Category Archives: Community Building

How to Bring Your Customer Community Back From the Dead

Your customer community doesn't need to be the wild west

The Wild West: Great hats, poor communities…

Even after all these years, the wild west of the internet hasn’t been completely tamed. There are still communities floating in the ether that are largely or completely rudderless. How does this happen? There are any number of ways, but some are more common than others. Some communities simply don’t require management. These are typically small, well-behaved, exclusive or completely private. Other communities see eschewing moderation as a conscious choice, and thrive on the anarchic atmosphere that results. These are the communities that regularly appear in the news due to their users doing something foul.
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Why Brand Alienation is the Biggest Threat to Your Customer Community

How to avoid alienating your customer community

Don’t be fooled by the cute face

One of the biggest problems facing modern companies is brand saturation. Every brand now has a mailing list, a Twitter, a Facebook and various other media channels dedicated to pushing their message onto consumers. For the consumer, this means a wall of noise that they can’t escape from. In a given week, they may see a dozen mail-outs. In a given day,  they’ll see a dozen brand-related tweets or Facebook posts. How are they supposed to cope with this much information?

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3 Ways For Community Managers to Save Time & Effort

Save Time

As a community manager, looking at a busy community can be daunting. With so many categories, discussions and users, it can seem like far too much information to take in. In extreme cases, this can even lead to Analysis Paralysis, where the amount of different options makes it impossible to pick an appropriate path.

Similarly, smaller communities that are growing fast can start to suffer due to their user-base outgrowing their management infrastructure. In an ideal world you’d be able to increase your staff levels to cope, but the chances of getting that kind of budget increase are slim. So what’s to be done? Should you simply start working weekends and evenings, making sure you’re always on top of things? Should you start trying to slow down your growth levels, to keep your traffic manageable? Or should you just accept that as a community grows, the quality inevitably declines?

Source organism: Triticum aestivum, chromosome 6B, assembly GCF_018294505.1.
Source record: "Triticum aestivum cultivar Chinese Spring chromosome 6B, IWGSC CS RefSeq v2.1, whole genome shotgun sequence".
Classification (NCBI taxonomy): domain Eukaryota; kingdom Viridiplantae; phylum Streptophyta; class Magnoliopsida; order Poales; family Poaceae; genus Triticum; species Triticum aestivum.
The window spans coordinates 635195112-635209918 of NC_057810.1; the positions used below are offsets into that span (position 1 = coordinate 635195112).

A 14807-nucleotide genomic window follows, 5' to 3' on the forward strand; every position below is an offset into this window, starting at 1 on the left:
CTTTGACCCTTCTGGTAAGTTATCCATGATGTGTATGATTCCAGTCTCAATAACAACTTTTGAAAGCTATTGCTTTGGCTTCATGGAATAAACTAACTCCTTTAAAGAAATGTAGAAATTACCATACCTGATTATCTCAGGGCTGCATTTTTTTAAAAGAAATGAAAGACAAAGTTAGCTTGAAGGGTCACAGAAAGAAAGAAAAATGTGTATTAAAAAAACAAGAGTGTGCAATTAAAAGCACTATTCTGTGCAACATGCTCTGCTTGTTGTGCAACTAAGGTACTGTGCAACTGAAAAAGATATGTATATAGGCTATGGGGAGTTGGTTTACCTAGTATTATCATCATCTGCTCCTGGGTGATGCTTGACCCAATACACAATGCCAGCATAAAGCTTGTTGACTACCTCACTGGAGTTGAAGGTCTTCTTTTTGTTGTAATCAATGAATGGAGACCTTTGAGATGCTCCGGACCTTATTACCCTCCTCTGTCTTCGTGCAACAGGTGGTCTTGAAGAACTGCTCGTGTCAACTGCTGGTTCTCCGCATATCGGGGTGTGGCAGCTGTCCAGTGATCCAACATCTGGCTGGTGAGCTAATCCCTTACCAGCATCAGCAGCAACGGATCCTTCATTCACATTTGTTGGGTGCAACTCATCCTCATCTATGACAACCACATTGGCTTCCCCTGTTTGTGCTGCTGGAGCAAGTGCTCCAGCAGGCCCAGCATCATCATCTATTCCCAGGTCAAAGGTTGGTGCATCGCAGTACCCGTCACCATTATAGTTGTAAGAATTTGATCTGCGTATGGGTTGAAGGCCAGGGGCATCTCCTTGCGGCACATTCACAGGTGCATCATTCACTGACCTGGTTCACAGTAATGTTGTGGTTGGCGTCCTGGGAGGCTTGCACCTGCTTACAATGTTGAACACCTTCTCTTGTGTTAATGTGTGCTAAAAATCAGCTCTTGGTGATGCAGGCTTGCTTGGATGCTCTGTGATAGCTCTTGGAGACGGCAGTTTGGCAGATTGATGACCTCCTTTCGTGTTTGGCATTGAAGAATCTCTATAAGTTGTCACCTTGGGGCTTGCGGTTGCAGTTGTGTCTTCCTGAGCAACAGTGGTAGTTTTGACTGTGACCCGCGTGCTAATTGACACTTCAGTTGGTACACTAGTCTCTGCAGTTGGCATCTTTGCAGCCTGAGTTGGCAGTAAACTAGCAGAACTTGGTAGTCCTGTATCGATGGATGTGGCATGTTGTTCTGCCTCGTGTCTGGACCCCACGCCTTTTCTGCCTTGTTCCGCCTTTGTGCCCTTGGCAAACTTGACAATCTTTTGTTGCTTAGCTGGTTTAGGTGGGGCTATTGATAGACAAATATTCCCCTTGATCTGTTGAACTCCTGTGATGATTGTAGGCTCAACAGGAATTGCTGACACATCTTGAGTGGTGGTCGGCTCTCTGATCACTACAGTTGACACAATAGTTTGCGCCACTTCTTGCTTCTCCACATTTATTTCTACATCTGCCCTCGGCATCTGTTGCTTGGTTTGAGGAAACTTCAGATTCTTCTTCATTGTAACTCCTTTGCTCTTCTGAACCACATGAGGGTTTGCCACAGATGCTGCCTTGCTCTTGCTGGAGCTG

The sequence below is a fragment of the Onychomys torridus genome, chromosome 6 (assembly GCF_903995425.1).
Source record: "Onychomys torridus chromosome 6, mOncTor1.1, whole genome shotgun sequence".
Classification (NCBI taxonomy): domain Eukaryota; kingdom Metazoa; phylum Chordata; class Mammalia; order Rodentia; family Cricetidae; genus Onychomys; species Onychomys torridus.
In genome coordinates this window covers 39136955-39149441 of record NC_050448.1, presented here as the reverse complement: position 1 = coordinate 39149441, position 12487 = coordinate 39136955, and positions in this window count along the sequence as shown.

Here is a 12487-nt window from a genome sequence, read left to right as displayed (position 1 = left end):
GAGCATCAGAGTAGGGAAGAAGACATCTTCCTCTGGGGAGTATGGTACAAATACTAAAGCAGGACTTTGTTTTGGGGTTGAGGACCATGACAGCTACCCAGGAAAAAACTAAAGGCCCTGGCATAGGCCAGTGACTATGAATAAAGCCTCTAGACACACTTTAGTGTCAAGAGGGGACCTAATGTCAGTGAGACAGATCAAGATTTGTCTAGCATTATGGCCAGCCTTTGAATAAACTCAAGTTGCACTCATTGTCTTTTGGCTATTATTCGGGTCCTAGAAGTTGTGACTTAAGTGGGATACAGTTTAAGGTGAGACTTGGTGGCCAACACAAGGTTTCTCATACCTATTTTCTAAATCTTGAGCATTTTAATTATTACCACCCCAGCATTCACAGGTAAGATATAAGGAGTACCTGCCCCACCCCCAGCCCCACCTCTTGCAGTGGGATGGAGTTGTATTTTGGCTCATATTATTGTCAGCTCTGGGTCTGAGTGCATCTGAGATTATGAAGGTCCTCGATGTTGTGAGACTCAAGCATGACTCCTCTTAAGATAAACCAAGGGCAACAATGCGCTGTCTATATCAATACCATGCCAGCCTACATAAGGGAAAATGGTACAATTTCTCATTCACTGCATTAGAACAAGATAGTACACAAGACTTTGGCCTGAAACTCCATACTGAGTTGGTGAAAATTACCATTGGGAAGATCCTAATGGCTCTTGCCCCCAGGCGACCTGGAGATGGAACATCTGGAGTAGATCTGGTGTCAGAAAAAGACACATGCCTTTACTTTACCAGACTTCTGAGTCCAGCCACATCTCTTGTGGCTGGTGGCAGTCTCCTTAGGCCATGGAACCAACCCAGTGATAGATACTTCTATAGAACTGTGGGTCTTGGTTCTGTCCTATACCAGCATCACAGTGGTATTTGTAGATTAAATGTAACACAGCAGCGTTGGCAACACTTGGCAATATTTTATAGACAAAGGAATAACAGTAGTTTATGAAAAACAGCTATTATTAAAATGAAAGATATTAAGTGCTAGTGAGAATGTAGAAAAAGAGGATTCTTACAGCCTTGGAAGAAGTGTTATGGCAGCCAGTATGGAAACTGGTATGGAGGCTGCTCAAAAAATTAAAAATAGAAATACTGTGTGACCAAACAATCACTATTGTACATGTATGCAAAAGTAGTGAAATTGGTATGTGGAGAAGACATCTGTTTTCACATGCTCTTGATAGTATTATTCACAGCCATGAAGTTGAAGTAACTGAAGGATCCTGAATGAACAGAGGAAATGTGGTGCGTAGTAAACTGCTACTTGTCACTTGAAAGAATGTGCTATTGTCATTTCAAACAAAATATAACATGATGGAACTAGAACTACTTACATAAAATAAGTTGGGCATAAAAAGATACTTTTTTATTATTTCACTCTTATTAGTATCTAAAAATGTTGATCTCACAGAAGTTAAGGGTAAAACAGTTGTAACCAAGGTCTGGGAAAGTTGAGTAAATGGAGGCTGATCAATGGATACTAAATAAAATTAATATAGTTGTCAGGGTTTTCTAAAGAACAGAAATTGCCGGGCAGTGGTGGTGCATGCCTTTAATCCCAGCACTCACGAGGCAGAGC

None of the above, of course. It’s a cliche, but a community manager under pressure needs to work smarter, not harder. Successful communities grow, often unpredictably. A community I worked on once saw a spike of 3 million to its monthly pageviews effectively overnight. Situations like that have given me cause to find the best strategies for managing a community with limited time and effort.

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How to Manage a Customer Community with the Resources You Already Have

A community forum needn't reduce your dragon horde...

A community forum needn’t reduce your dragon hoard…

One of the biggest worries for any business starting a community forum is time. They know the benefits of a customer community, but they simply don’t think they have the staff bandwidth to accommodate one. It’s an understandable worry, but it relies on the false assumption that a customer forum requires new, dedicated staff to run. If you have the right processes in place, your existing staff can easily manage your customer community without extra costs. In the event that your forum grows large enough that further staff are required, additional staff can be justified as the ROI of ticket deflection and lead generation make themselves manifest. Continue reading

3 Weird Rules Your Community Forum Needs

weird forum rules

…but not this weird

Almost every community has a dedicated rules post, and most tend to be pretty similar. This is partly because some rules (Be nice to each other! Don’t spam the forum!) are pretty obvious, but it’s also because many community managers don’t spend the time to tailor their rules to the individual needs of the community. Depending on the community in question, this is something that it’s possible to get away with. Many communities don’t need anything particularly unusual or specific in their rules. However, I have a few, rarely-seen  rules that I keep in my back pocket which most communities could benefit from adopting.

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